Wednesday, April 29, 2009
Here's a little something different this week. My earlier post listed the books my 8th graders chose as the best of the year. Now here is a list of the books they are looking forward to reading as soon as they can get their hands on them!
NEW OR UPCOMING RELEASES -
WOLF ISLAND by Darren Shan
CATCHING FIRE by Suzanne Collins
TRICKS by Ellen Hopkins
MIDNIGHT SUN by Stephenie Meyer
THE 11TH GRADE VLADIMIR TOD by Heather Brewer
THE 4TH ERAGON book by Christopher Paolini
AVAILABLE BUT IN GREAT DEMAND AND ALWAYS CHECKED OUT -
NEW MOON and ECLIPSE by Stephenie Meyer
TENTH GRADE BLEEDS by Heather Brewer
CRANK by Ellen Hopkins
BURNED by Ellen Hopkins
MASQUERADE: A BLUE BLOODS NOVEL by Melissa de la Cruz
Monday, April 27, 2009
After recently reading Marlene Carvell's CAUGHT BETWEEN THE PAGES, I went in search of her other books. WHO WILL TELL MY BROTHER? is her first book and winner of the IRA Children's Book Award.
This novel in verse tells the story of Evan Hill. His family heritage connects him directly to the American Indian and drives him to protest his school's mascot, the face of an Indian. Evan is not the first to lodge a complaint. His older brother attempted to bring about a change in the school's policy but had no luck.
Evan finds his battle with the school board a one-sided fight. Although he has the support of his family, no one else in the school is willing to add their voice to his objections. As a result, he becomes a victim of taunts and bullying directed at his Indian heritage.
Carvell states in the Afterword that the character of Evan Hill is based on her own son and his struggle to change his school's mascot. She mentions that the change did not occur until after her son graduated. A wolf is now their mascot
Saturday, April 25, 2009
Last year Jon Scieszka was appointed the National Ambassador for Young People's Literature. His goal was to "reach the reluctant reader." Since his first book THE TRUE STORY OF THE 3 LITTLE PIGS! he has created books that speak to not only reluctant readers, but to readers of all ages. KNUCKLEHEAD is no exception.
Subtitled "Tall Tales & Mostly True Stories About Growing Up Scieszka", this book tells what it was like growing up in Flint, Michigan, in a Catholic family with six boys. Scieszka's young fans will be able to relate to the zany stories of sibling adventure, and older readers, even adults, will find great humor in the colorful tales of Jon and his gang.
Complete with illustrations and family photos, KNUCKLEHEAD is an entertaining read. I'm planning to use it as an end-of-the-year read aloud for my 8th grade students. Hopefully, it won't give them too many "ideas" about how to keep busy over the summer.
Friday, April 24, 2009
A SEASON OF EDEN is not your typical student/teacher romance. J.M. Warwick has crafted a story that offers both the temptation of forbidden romance and a life lesson to benefit all readers.
Eden lives a privileged life. Although she lost her mother to cancer years ago, Eden has always gotten whatever she's wanted. Her father remarried less than two years after her mother's death, and the younger woman who has occupied the place of stepmother to Eden has been anything but loving and kind. Despite the circumstances, Eden lives the life of one of the most popular and sought after students in her exclusive high school.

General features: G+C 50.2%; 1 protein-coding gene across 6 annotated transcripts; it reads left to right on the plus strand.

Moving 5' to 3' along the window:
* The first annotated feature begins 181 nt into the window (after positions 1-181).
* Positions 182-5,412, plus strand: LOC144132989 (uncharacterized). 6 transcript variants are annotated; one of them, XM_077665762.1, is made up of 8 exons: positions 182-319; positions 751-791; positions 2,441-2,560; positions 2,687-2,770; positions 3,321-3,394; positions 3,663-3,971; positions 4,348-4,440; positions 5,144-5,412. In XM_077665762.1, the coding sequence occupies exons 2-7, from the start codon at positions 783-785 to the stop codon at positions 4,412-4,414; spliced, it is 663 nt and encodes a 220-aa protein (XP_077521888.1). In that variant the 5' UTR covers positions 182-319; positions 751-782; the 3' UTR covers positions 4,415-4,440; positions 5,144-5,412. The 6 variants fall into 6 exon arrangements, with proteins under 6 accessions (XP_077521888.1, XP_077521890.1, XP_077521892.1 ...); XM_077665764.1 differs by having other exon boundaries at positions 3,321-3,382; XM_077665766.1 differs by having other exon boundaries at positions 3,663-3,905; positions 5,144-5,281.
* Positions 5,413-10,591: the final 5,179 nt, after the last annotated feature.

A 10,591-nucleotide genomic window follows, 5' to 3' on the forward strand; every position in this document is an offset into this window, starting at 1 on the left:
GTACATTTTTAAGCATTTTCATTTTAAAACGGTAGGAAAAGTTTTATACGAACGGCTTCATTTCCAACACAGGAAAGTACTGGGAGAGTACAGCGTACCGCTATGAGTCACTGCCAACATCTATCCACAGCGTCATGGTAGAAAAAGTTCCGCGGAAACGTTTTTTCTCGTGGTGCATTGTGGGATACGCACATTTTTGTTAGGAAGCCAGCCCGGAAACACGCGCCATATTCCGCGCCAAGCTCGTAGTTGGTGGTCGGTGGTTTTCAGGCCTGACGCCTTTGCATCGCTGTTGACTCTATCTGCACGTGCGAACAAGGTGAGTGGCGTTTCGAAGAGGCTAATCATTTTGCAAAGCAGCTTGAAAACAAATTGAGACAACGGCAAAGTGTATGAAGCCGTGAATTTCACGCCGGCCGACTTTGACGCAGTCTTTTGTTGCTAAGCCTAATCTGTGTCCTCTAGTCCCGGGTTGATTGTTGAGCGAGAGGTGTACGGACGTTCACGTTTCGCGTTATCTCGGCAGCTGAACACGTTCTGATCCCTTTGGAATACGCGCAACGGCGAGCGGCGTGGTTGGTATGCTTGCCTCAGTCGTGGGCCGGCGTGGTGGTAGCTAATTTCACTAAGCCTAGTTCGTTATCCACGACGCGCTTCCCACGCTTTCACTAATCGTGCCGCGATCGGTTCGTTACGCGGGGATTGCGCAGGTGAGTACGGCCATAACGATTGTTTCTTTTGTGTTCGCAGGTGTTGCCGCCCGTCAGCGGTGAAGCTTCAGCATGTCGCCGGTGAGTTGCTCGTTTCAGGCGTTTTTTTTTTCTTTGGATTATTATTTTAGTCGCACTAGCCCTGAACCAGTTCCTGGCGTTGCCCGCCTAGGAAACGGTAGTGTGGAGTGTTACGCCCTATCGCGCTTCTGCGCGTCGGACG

When she enters the music room on her first day in the concert choir, Eden has thoughts of nothing other than filling her last semester as a senior with easy classes. She heads toward the back row intent on staying away from the lower classmen and as far from the teacher as possible. Imagine her surprise when Mr. Christian enters the room. He is fresh out of college and dressed in a nerdy, yet strangely appealing jacket. She has never seen anyone like him, and she quickly transports herself to a seat at the front of the room.
The more Eden sees and learns about Mr. Christian, the more she wants to become not just another one of his students. Surprising everyone, she breaks up with her boyfriend Matt and begins arriving at school earlier and offering to do menial tasks like taking attendance and handing out sheet music. She is the first to admit her amazement at how much she enjoys the classical music the new teacher plays with such talent.
Could it be possible that Mr. Christian (James) has similar feelings for her? Or is she dreaming the impossible?
J.M. Warwick treads on the edge of some dangerous territory as she develops the relationship between student and teacher. Many readers might shy away from this topic, but hopefully, they will give A SEASON OF EDEN a chance. Eden may be headed toward trouble, but through her experience she learns a lot about herself and the often unpleasant person she has become over the years. Teachers and librarians should consider Warwick's book as a worthwhile pick for YA collections.
Wednesday, April 22, 2009
I'm always anxious to see what E. Lockhart has to offer.
THE TREASURE MAP OF BOYS due out 7/28/09 continues her story started in THE BOYFRIEND LIST and THE BOY BOOK, both popular books in my classroom. Gotta love the cover, too.
Summary courtesy of Barnes & Noble:
Ruby is back at Tate Prep, and it’s her thirty-seventh week in the state of Noboyfriend. Her panic attacks are bad, her love life is even worse, and what’s more: